Care for your medical information to fall into the public domain? Say details of a pregnancy termination, depression or your drug history?
In October, everyone who has not opted out gets a My Health Record. The government has attempted to put safeguards in place to protect privacy but with one important exception: access control.
Consider this: if any doctor can access a MyHR then whether or not you have ever been treated for depression, have taken RU-486, naltrexone, methadone, all will be in plain view.
This story written a few years ago by Dr James Freeman makes some excellent observations about medical privacy and how to fix the system.
Meanwhile the MyHR story is beginning to break in medical media.
Antony Scholefield writes in Medical Observer:
After a few months of quiet on the My Health Record front, the digital health agency put it firmly back on the agenda last week with two announcements.
The first was around the opt-out period when patients will be able to say ‘no thanks’ to being signed up to the scheme. The opt-out period will run from 16 July–15 October, and from year’s end, patients will be automatically ‘opted in’.
For practices and GPs, this means warning patients they need to make a decision about My Health Record within this period.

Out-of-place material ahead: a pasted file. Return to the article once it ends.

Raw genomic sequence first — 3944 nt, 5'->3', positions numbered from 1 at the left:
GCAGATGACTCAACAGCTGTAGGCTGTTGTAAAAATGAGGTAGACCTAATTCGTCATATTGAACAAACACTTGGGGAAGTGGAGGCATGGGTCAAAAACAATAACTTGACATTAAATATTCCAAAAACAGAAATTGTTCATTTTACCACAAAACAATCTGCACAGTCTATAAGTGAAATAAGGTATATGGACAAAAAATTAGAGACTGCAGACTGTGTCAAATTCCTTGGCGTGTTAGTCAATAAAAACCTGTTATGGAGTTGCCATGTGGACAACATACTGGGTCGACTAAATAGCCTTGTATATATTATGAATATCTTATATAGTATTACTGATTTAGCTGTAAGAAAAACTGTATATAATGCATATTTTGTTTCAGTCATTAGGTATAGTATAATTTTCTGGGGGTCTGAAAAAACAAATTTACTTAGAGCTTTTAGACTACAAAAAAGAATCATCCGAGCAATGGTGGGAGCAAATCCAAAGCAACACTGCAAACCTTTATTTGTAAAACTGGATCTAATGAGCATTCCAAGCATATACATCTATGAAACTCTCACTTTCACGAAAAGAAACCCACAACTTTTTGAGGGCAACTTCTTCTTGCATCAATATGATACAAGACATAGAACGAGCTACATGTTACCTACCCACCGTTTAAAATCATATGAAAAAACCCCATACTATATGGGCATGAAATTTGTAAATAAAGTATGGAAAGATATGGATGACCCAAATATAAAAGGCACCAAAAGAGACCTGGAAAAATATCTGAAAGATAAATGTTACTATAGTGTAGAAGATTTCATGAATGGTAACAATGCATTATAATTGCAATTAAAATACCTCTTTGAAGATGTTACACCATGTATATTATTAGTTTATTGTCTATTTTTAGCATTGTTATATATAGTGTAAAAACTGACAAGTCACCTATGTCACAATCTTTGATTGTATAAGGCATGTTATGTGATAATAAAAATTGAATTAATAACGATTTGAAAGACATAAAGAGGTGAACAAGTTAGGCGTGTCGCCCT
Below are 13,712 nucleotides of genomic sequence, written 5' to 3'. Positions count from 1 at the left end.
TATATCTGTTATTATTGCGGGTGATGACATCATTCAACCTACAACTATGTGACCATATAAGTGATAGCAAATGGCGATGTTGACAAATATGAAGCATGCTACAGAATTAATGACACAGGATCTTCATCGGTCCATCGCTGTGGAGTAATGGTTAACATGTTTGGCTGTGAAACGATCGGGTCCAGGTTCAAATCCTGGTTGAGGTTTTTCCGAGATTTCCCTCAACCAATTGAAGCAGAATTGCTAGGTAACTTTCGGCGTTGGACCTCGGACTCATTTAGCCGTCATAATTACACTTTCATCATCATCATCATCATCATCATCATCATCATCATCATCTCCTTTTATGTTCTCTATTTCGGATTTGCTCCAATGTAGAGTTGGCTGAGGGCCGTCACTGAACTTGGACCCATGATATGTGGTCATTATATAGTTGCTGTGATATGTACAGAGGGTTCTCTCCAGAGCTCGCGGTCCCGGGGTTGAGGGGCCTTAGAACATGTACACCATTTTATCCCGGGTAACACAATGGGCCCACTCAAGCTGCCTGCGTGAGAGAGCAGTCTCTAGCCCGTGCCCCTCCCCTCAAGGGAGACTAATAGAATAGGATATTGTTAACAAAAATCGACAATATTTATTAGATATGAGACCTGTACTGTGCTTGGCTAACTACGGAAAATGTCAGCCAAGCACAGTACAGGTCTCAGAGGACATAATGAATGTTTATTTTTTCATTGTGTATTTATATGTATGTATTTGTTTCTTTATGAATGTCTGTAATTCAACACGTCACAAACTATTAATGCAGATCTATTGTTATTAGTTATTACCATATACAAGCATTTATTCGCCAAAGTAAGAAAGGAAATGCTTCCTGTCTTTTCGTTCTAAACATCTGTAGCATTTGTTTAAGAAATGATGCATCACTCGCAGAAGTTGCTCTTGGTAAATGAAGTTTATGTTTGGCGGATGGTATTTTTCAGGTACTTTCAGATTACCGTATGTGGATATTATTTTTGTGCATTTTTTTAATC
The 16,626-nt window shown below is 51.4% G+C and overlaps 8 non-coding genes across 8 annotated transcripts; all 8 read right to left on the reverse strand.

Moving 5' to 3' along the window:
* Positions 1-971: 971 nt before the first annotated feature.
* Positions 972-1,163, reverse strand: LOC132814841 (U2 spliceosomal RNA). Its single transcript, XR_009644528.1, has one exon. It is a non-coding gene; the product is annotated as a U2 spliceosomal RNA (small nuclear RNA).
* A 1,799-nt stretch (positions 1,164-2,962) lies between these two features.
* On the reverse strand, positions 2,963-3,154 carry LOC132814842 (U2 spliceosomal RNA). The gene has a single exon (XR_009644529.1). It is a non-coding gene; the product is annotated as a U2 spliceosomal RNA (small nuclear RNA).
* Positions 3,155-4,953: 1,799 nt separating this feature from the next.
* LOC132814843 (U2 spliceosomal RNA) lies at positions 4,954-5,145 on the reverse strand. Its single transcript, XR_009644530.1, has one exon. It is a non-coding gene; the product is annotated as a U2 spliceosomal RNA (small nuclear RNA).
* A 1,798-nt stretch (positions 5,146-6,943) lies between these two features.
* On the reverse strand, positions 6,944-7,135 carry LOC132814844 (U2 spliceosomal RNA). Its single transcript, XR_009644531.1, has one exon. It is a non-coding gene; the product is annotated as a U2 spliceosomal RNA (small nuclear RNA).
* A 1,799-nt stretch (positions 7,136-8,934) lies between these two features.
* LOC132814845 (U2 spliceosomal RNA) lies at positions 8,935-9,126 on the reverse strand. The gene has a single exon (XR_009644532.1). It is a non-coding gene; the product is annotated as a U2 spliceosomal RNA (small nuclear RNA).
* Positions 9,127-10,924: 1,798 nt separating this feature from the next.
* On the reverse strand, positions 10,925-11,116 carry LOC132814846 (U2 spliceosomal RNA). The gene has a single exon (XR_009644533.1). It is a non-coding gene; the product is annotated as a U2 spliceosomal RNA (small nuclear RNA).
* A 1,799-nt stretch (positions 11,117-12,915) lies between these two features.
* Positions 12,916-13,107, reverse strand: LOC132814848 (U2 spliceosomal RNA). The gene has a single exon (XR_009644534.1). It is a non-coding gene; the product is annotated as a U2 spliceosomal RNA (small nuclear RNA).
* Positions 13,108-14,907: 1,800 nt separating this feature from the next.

This news got me thinking. As someone with Crohn’s disease, who has written a lot about the health system, what will I do? Well, I can categorically say I won’t be opting out but this is mostly because, given that I manage to shoehorn that I have Crohn’s into almost every health conversation, I can hardly say I’m opting out due to privacy concerns.
But would I feel the same if I had depression? Or if I were female and had had a termination? I can’t answer those questions, but many patients will have to, so these dates become important. And if you are having a conversation about My Health Record and data privacy, then the second announcement concerning the framework for secondary use of data is also important.
The framework details the rules on who will be able to access de-identified data from records for public health research purposes. It stipulates that “for the public good” any organisation that is not an insurance company can apply to access the information. The Australian Institute for Health and Welfare and AHPRA already use a similar system.
This is a sensible move that comes on the back of the Federal Government’s disastrous 2016 attempt at publishing billions of bytes of supposedly de-identified MBS and PBS data online for anybody to use.
Editor’s note: This short story only seeks to address the issue of privacy. Is is accepted that the benefits to science and medicine from building the My Health Record statistical database will be enormous and very much in the public interest.